Jumpers Knee: It's Okay to Train through Pain If… [Checklist]
Why it’s OK to train through pain
Your muscles feel sore after your last workout. Problem is, its time to train them again. Should you skip the workout completely and take an extra day or two of rest? Or do you just carry on as normal?
Inexperience is a proving ground for pain. Muscle soreness is usually at its worst when you start a new routine, when you do an exercise you havent done before, or when you return to training after a few weeks off. As your body gets used to a particular workout, post-exercise muscle soreness tends to ease off. Great. But this leaves you wondering: "Is my training actually working?"
After all, if a muscle feels sore, you must have damaged it. Once its repaired itself, that damaged muscle will come back bigger and stronger. As they say, no pain, no gain. So soreness is a good sign, right?
Feel the burn
Firstly, the nerve fibres transmitting the sensation of delayed-onset muscle soreness (DOMS) are found mainly in the connective tissue between muscle fibres, as well as the junction between the tendon and muscle, according to research published inThe Journal of Physiology. In other words, DOMS appears to stem from the connective tissue that helps to bind muscle fibres together, rather than the muscle fibres themselves.
Its true that there's a link between DOMS and damage to muscle cells. But the former is not necessarily caused by the latter. In fact, Japanese studies show that muscle soreness isn't a reliable gauge of how much damaged they've sustained. You may feel so sore after leg day that you cant walk up the stairs without wincing, but that's no guarantee youve created an apocalyptic level of muscle damage. And nor do light steps indicate that your quads are entirely unharmed.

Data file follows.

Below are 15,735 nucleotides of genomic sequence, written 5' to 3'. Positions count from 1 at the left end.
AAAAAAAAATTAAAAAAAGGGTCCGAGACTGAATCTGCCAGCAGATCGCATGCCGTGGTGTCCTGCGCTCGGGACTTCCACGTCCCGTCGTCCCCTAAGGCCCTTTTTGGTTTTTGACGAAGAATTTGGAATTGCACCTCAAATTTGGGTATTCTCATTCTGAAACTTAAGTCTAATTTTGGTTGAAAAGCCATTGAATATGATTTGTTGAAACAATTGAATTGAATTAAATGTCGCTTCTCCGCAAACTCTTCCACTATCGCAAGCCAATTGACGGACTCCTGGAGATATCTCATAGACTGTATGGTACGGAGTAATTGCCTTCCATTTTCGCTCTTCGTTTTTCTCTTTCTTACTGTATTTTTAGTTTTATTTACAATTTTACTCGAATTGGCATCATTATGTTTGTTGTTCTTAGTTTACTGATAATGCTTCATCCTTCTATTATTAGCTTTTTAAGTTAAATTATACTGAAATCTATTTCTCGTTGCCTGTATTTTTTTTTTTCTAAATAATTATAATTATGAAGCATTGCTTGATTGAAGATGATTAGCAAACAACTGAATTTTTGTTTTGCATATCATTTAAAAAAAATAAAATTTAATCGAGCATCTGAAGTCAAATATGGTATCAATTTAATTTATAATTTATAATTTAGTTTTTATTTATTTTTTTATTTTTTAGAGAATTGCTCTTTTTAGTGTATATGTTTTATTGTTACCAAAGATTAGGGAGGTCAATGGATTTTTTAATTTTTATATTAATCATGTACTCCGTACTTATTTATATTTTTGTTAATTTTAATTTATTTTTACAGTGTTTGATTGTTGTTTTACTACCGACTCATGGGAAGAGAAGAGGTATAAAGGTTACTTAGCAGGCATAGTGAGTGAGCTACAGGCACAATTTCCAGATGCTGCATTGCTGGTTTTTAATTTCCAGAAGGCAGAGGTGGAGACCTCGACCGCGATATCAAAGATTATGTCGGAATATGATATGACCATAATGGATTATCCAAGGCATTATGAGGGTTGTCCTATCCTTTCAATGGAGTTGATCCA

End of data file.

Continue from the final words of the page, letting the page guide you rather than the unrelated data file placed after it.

There are also genetic differences that affect how you respond to a workout; US research shows large variations in the individual damage response to exercise. In fact, there seems to be a population of high responders who lose more strength after a workout, and take more time to recover. They also experience a much greater degree of muscle soreness.
Less is more
What this means is that you and your training partner might do the exact same workout, but if you happen to be in this group of genetically predetermined high responders, you could wind up with John Wayne syndrome the next day while your mate's still able to squat.
So, should you train a muscle thats still sore from the previous workout?
Theres no reason why not, particularly if its just a one off. You might think that a second bout of training would interfere with recovery from the first, or at least make muscle damage worse. But when scientists from Taiwan's National Chiayi Univeristy put the idea to the test, they found that training sore doesnt appear to create any further damage, or slow the recovery process.
Though the occasional workout with screaming muscles is fine, if you're training sore every session its time to take a step back and look at how your training programme is set up. The chances are youre trying to combine a large volume of training with a high training frequency. You can do one or the other, but not both.
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